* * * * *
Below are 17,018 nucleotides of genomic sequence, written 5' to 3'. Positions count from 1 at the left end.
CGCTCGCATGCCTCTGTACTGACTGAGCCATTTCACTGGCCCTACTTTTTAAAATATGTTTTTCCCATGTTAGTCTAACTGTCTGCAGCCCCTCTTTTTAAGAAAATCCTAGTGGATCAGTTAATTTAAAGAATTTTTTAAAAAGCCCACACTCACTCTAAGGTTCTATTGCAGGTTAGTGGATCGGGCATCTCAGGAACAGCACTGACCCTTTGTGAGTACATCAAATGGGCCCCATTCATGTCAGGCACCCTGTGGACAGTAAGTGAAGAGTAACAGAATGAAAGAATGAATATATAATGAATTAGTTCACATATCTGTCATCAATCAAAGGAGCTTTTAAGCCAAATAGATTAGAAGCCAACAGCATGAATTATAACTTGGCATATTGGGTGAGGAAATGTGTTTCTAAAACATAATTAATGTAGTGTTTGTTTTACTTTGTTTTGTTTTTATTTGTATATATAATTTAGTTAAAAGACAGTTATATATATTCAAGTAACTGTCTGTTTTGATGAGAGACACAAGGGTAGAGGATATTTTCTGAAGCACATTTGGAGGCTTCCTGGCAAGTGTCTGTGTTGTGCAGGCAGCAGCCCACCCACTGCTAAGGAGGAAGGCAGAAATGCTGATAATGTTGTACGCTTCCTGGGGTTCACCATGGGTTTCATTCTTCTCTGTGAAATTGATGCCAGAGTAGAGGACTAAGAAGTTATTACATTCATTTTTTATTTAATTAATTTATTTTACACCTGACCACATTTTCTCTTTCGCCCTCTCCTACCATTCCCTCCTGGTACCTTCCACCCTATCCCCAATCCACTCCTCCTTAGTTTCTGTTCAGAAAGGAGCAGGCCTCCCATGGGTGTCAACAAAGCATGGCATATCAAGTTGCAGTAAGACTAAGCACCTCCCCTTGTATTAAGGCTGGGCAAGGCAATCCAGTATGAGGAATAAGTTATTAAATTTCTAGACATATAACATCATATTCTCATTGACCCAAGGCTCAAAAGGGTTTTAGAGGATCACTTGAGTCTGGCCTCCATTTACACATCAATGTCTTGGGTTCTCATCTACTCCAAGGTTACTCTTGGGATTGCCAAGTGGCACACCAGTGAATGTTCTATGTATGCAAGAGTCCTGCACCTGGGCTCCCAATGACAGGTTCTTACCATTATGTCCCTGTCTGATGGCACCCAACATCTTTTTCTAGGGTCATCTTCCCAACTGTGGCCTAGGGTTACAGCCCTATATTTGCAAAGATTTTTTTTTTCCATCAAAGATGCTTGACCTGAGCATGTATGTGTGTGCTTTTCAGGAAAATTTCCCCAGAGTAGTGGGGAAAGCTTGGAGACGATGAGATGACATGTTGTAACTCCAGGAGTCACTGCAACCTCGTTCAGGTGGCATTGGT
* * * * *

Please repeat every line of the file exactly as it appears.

Below are 17,018 nucleotides of genomic sequence, written 5' to 3'. Positions count from 1 at the left end.
CGCTCGCATGCCTCTGTACTGACTGAGCCATTTCACTGGCCCTACTTTTTAAAATATGTTTTTCCCATGTTAGTCTAACTGTCTGCAGCCCCTCTTTTTAAGAAAATCCTAGTGGATCAGTTAATTTAAAGAATTTTTTAAAAAGCCCACACTCACTCTAAGGTTCTATTGCAGGTTAGTGGATCGGGCATCTCAGGAACAGCACTGACCCTTTGTGAGTACATCAAATGGGCCCCATTCATGTCAGGCACCCTGTGGACAGTAAGTGAAGAGTAACAGAATGAAAGAATGAATATATAATGAATTAGTTCACATATCTGTCATCAATCAAAGGAGCTTTTAAGCCAAATAGATTAGAAGCCAACAGCATGAATTATAACTTGGCATATTGGGTGAGGAAATGTGTTTCTAAAACATAATTAATGTAGTGTTTGTTTTACTTTGTTTTGTTTTTATTTGTATATATAATTTAGTTAAAAGACAGTTATATATATTCAAGTAACTGTCTGTTTTGATGAGAGACACAAGGGTAGAGGATATTTTCTGAAGCACATTTGGAGGCTTCCTGGCAAGTGTCTGTGTTGTGCAGGCAGCAGCCCACCCACTGCTAAGGAGGAAGGCAGAAATGCTGATAATGTTGTACGCTTCCTGGGGTTCACCATGGGTTTCATTCTTCTCTGTGAAATTGATGCCAGAGTAGAGGACTAAGAAGTTATTACATTCATTTTTTATTTAATTAATTTATTTTACACCTGACCACATTTTCTCTTTCGCCCTCTCCTACCATTCCCTCCTGGTACCTTCCACCCTATCCCCAATCCACTCCTCCTTAGTTTCTGTTCAGAAAGGAGCAGGCCTCCCATGGGTGTCAACAAAGCATGGCATATCAAGTTGCAGTAAGACTAAGCACCTCCCCTTGTATTAAGGCTGGGCAAGGCAATCCAGTATGAGGAATAAGTTATTAAATTTCTAGACATATAACATCATATTCTCATTGACCCAAGGCTCAAAAGGGTTTTAGAGGATCACTTGAGTCTGGCCTCCATTTACACATCAATGTCTTGGGTTCTCATCTACTCCAAGGTTACTCTTGGGATTGCCAAGTGGCACACCAGTGAATGTTCTATGTATGCAAGAGTCCTGCACCTGGGCTCCCAATGACAGGTTCTTACCATTATGTCCCTGTCTGATGGCACCCAACATCTTTTTCTAGGGTCATCTTCCCAACTGTGGCCTAGGGTTACAGCCCTATATTTGCAAAGATTTTTTTTTTCCATCAAAGATGCTTGACCTGAGCATGTATGTGTGTGCTTTTCAGGAAAATTTCCCCAGAGTAGTGGGGAAAGCTTGGAGACGATGAGATGACATGTTGTAACTCCAGGAGTCACTGCAACCTCGTTCAGGTGGCATTGGT